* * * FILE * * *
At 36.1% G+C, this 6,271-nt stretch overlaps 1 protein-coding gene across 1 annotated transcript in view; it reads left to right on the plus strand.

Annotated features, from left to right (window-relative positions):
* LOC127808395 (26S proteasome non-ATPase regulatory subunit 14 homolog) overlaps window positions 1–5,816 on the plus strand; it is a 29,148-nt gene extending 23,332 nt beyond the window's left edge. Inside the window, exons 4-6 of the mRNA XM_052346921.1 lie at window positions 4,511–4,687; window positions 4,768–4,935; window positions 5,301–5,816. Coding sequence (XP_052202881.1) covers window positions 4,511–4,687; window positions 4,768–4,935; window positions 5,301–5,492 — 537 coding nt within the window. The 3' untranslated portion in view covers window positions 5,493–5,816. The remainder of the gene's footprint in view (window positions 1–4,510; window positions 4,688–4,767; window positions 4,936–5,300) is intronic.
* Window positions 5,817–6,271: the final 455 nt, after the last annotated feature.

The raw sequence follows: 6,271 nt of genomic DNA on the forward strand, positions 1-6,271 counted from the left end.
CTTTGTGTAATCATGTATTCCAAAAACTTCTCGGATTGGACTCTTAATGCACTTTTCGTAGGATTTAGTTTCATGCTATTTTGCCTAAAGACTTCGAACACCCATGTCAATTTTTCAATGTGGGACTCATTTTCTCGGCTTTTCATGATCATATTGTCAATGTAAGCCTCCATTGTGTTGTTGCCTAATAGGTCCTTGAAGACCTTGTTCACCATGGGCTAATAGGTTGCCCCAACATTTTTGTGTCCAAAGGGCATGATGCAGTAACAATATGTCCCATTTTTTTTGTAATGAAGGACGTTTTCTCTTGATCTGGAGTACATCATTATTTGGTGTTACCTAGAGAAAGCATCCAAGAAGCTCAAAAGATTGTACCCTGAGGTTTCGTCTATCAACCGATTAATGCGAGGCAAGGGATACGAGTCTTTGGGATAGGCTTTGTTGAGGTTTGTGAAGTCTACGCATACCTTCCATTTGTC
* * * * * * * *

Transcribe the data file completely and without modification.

At 36.1% G+C, this 6,271-nt stretch overlaps 1 protein-coding gene across 1 annotated transcript in view; it reads left to right on the plus strand.

Annotated features, from left to right (window-relative positions):
* LOC127808395 (26S proteasome non-ATPase regulatory subunit 14 homolog) overlaps window positions 1–5,816 on the plus strand; it is a 29,148-nt gene extending 23,332 nt beyond the window's left edge. Inside the window, exons 4-6 of the mRNA XM_052346921.1 lie at window positions 4,511–4,687; window positions 4,768–4,935; window positions 5,301–5,816. Coding sequence (XP_052202881.1) covers window positions 4,511–4,687; window positions 4,768–4,935; window positions 5,301–5,492 — 537 coding nt within the window. The 3' untranslated portion in view covers window positions 5,493–5,816. The remainder of the gene's footprint in view (window positions 1–4,510; window positions 4,688–4,767; window positions 4,936–5,300) is intronic.
* Window positions 5,817–6,271: the final 455 nt, after the last annotated feature.

The raw sequence follows: 6,271 nt of genomic DNA on the forward strand, positions 1-6,271 counted from the left end.
CTTTGTGTAATCATGTATTCCAAAAACTTCTCGGATTGGACTCTTAATGCACTTTTCGTAGGATTTAGTTTCATGCTATTTTGCCTAAAGACTTCGAACACCCATGTCAATTTTTCAATGTGGGACTCATTTTCTCGGCTTTTCATGATCATATTGTCAATGTAAGCCTCCATTGTGTTGTTGCCTAATAGGTCCTTGAAGACCTTGTTCACCATGGGCTAATAGGTTGCCCCAACATTTTTGTGTCCAAAGGGCATGATGCAGTAACAATATGTCCCATTTTTTTTGTAATGAAGGACGTTTTCTCTTGATCTGGAGTACATCATTATTTGGTGTTACCTAGAGAAAGCATCCAAGAAGCTCAAAAGATTGTACCCTGAGGTTTCGTCTATCAACCGATTAATGCGAGGCAAGGGATACGAGTCTTTGGGATAGGCTTTGTTGAGGTTTGTGAAGTCTACGCATACCTTCCATTTGTC